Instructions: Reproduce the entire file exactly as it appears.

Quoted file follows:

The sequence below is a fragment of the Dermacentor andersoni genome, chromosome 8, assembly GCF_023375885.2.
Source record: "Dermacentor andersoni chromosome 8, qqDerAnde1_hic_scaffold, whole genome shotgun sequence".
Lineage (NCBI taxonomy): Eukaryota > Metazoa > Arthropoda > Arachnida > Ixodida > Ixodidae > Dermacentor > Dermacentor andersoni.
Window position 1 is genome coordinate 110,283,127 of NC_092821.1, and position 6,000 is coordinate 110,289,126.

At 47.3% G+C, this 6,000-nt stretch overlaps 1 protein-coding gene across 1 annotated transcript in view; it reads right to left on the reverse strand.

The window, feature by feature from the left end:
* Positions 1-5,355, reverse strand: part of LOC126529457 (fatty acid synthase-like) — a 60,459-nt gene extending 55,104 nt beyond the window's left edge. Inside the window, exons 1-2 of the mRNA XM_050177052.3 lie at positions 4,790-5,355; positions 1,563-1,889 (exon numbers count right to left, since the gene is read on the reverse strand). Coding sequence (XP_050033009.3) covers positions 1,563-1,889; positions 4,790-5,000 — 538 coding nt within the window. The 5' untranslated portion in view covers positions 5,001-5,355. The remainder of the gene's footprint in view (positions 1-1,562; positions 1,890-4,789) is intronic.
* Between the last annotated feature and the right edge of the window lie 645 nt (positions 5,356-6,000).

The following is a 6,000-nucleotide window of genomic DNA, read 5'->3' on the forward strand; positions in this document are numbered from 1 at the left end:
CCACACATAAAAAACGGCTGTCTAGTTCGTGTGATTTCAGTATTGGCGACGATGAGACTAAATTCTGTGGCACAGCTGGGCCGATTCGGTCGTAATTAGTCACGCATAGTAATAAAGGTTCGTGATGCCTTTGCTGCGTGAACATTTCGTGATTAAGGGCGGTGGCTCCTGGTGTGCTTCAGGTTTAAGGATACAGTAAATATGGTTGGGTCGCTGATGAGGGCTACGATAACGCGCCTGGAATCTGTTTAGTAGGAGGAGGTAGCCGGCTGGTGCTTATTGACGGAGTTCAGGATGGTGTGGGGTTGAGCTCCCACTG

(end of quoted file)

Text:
The sequence below is a fragment of the Dermacentor andersoni genome, chromosome 8, assembly GCF_023375885.2.
Source record: "Dermacentor andersoni chromosome 8, qqDerAnde1_hic_scaffold, whole genome shotgun sequence".
Lineage (NCBI taxonomy): Eukaryota > Metazoa > Arthropoda > Arachnida > Ixodida > Ixodidae > Dermacentor > Dermacentor andersoni.
Window position 1 is genome coordinate 110,283,127 of NC_092821.1, and position 6,000 is coordinate 110,289,126.

At 47.3% G+C, this 6,000-nt stretch overlaps 1 protein-coding gene across 1 annotated transcript in view; it reads right to left on the reverse strand.

The window, feature by feature from the left end:
* Positions 1-5,355, reverse strand: part of LOC126529457 (fatty acid synthase-like) — a 60,459-nt gene extending 55,104 nt beyond the window's left edge. Inside the window, exons 1-2 of the mRNA XM_050177052.3 lie at positions 4,790-5,355; positions 1,563-1,889 (exon numbers count right to left, since the gene is read on the reverse strand). Coding sequence (XP_050033009.3) covers positions 1,563-1,889; positions 4,790-5,000 — 538 coding nt within the window. The 5' untranslated portion in view covers positions 5,001-5,355. The remainder of the gene's footprint in view (positions 1-1,562; positions 1,890-4,789) is intronic.
* Between the last annotated feature and the right edge of the window lie 645 nt (positions 5,356-6,000).

The following is a 6,000-nucleotide window of genomic DNA, read 5'->3' on the forward strand; positions in this document are numbered from 1 at the left end:
CCACACATAAAAAACGGCTGTCTAGTTCGTGTGATTTCAGTATTGGCGACGATGAGACTAAATTCTGTGGCACAGCTGGGCCGATTCGGTCGTAATTAGTCACGCATAGTAATAAAGGTTCGTGATGCCTTTGCTGCGTGAACATTTCGTGATTAAGGGCGGTGGCTCCTGGTGTGCTTCAGGTTTAAGGATACAGTAAATATGGTTGGGTCGCTGATGAGGGCTACGATAACGCGCCTGGAATCTGTTTAGTAGGAGGAGGTAGCCGGCTGGTGCTTATTGACGGAGTTCAGGATGGTGTGGGGTTGAGCTCCCACTG